Nor does spiritual practice necessarily lead to a less sexual, less active mundane life.  Again, it may — but it doesn't have to.  Personally, as someone who spent a decade of my adult life repressing my sexuality, I have no interest in doing so now.  I like food, sex, and good movies, good scotch, and good books.  None of these compare to the bliss states I cultivated on a jhana retreat, but they're not bad.  

And not every spiritual adept comes back to train more adepts.  Because of my severe social limitations, I teach contemplative practice only sparingly.  I've also worked as a writer, nonprofit director, and law professor.  I've been politically active, and gone to expensive fundraisers in a suit.  I won't say that these more earthly pursuits feel deeply nourishing to me in the way that meditation retreats do, but it's part of the worldly package, and I do them.  

These misconceptions about what a spiritual life should look like doubtless alienate many cynics and skeptics from taking spirituality seriously.  Oh, let's leave that for the soft-minded New Age people, they say.  Whereas I see them as the spiritual equivalents of a 98-pound weakling.  Such good taste in indie pop, but so infantile spiritually.  Then again, who can blame them?  With only a few exceptions (Noah Levine of 'Dharma Punx' comes to mind, as does Patrick Aleph of 'Punk Torah'), most of our spiritual heroes are either Eastern sages or Western Baby Boomers.  These are people to whom most people my age (40) and under cannot relate on a personal level.  If being a good meditator means being a 60 year old psychoanalyst who lives on West End Avenue, most of my friends aren't interested.

Not that there's anything wrong with that.

Finally, spiritual misconceptions can obstruct spiritual progress.  First, yes, Virginia, there is such a thing as spiritual progress.  Like anything else, as you practice, you get better at it — and not just in terms of brute skills, but in terms of observable changes to the mind, and maybe even the brain.  In my experience, that progress is a lot like making progress at the gym.  If you do the work, it happens at its own pace.  You can't rush it, but you needn't supervise it either.  From what I understand, meditation increases the neural activity in the pre-frontal cortex, leading to more connections and more "strength" for that self-regulating part of the brain.  That results from doing the work, not hoping for certain results.

As a result, you may be doing just fine, even if you don't (yet) feel different, and even if you haven't bought any Yanni CDs.  "What's wrong?" you might ask, "I'm doing all this work, but I still get pissed off at my mom!"  Well, sure, welcome to being human.  Maybe, over time, you'll notice that your anger lasts for less time, that you're less immediately reactive, that you pick fewer fights (or take the bait less often).  But that may be all you can hope for.  Meanwhile, the practice is doing its work, if you just stay with it in some form or another.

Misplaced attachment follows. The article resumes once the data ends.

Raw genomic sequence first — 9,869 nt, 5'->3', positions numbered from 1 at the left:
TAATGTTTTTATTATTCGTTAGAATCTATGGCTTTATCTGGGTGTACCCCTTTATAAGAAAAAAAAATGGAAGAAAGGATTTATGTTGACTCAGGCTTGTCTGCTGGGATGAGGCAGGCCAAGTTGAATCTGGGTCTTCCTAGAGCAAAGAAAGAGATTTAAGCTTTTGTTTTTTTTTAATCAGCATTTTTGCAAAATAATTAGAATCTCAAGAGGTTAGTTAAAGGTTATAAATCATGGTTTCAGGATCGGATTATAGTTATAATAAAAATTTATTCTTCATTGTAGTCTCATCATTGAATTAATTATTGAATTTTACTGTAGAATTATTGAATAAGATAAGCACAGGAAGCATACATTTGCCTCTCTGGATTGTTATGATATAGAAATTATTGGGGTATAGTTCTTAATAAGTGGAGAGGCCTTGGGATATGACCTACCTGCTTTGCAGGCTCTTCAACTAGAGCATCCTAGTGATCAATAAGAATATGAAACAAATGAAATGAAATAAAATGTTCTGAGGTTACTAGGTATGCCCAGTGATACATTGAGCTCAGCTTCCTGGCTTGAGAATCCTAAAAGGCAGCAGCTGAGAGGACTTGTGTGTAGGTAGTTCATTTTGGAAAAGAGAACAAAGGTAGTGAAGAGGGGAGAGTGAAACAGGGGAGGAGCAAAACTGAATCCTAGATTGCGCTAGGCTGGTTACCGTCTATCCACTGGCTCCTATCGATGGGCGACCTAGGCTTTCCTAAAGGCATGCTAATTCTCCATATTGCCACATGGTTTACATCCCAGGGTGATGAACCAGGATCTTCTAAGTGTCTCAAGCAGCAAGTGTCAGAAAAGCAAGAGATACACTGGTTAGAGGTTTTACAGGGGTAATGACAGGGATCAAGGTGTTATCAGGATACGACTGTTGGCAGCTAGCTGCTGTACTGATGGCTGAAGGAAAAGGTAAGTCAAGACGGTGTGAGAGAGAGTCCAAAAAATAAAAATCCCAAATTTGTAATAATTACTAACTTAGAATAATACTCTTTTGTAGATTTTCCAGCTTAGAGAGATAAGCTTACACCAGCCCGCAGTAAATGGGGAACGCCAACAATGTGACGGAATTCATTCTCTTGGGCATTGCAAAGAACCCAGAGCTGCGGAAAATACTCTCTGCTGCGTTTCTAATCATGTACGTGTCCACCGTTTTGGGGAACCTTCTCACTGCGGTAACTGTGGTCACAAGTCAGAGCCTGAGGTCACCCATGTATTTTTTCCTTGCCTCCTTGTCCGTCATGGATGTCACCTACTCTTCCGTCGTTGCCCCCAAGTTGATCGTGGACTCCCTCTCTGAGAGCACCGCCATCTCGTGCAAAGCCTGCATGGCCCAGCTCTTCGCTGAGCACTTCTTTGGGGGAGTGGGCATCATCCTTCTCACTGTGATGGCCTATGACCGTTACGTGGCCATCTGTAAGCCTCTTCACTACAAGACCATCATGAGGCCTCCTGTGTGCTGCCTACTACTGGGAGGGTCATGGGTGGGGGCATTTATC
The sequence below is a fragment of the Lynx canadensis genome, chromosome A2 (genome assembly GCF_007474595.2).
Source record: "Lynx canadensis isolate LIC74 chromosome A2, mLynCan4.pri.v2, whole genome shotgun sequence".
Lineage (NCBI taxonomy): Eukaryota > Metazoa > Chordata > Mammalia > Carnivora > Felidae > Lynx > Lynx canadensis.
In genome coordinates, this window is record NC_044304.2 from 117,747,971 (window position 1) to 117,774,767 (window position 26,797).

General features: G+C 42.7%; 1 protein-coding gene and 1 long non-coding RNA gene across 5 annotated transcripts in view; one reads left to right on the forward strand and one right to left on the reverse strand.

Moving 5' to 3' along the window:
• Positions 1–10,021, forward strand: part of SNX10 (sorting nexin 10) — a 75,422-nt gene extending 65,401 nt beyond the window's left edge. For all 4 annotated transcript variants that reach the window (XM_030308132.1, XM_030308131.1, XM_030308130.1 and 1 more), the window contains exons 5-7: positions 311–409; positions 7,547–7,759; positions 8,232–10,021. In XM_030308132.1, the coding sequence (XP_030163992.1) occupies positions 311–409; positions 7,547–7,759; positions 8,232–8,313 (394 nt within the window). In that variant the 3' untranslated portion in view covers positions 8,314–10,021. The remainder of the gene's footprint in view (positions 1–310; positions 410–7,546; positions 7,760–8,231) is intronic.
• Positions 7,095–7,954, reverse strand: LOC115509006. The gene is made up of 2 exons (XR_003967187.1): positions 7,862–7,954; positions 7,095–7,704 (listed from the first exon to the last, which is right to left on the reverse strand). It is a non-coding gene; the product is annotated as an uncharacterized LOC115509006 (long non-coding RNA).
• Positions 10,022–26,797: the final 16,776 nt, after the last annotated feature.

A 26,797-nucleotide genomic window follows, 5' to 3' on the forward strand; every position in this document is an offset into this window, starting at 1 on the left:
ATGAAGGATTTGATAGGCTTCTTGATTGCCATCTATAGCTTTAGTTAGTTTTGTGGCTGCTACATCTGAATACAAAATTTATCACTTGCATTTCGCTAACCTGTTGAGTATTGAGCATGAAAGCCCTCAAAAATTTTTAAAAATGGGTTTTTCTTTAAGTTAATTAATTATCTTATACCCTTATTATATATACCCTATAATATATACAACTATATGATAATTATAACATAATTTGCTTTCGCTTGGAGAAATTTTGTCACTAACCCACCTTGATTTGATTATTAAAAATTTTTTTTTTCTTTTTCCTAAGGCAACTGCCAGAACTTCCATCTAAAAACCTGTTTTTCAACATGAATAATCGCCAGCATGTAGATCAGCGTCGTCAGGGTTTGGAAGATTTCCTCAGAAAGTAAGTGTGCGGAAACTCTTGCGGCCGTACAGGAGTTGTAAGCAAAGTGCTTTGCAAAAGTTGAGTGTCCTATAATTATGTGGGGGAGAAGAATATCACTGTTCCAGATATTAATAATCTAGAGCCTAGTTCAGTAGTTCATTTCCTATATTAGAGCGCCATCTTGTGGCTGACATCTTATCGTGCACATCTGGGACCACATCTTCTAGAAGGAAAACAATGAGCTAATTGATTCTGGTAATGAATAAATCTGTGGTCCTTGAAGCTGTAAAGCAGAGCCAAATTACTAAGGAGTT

For what I'll call karmic reasons, I'm sincerely appreciative of the many delights in the world, and as Lou Reed said, "for me to miss one, would seem to be groundless."  I'm also mindful that spirituality that doesn't include some form of serious social/political engagement is, at least for me, empty.  So I get involved in things that will necessarily invite some anger (politics) and lust (food and sex), even though these are problematic on several spiritual paths, including my own.  This karma — by which I mean the social constructions of my particular Western subculture, which seem as much a part of 'me' as anything — may well be holding me back from further advancement.  But it's the karma that there is.  And each time I re-ask whether it wouldn't be better to give up the fleshpots for the cloister, I hear a clear, humanistic No in response.

Let's set ourselves free of this idolatry of the spiritual life.  The spiritual path has far too many manifestations for us to be reductive about it, and far too many directions for us to subsume them all into one.  Just setting these clichés aside may be a significant step toward freedom.

 

Image by EverJean, courtesy of Creative Commons license.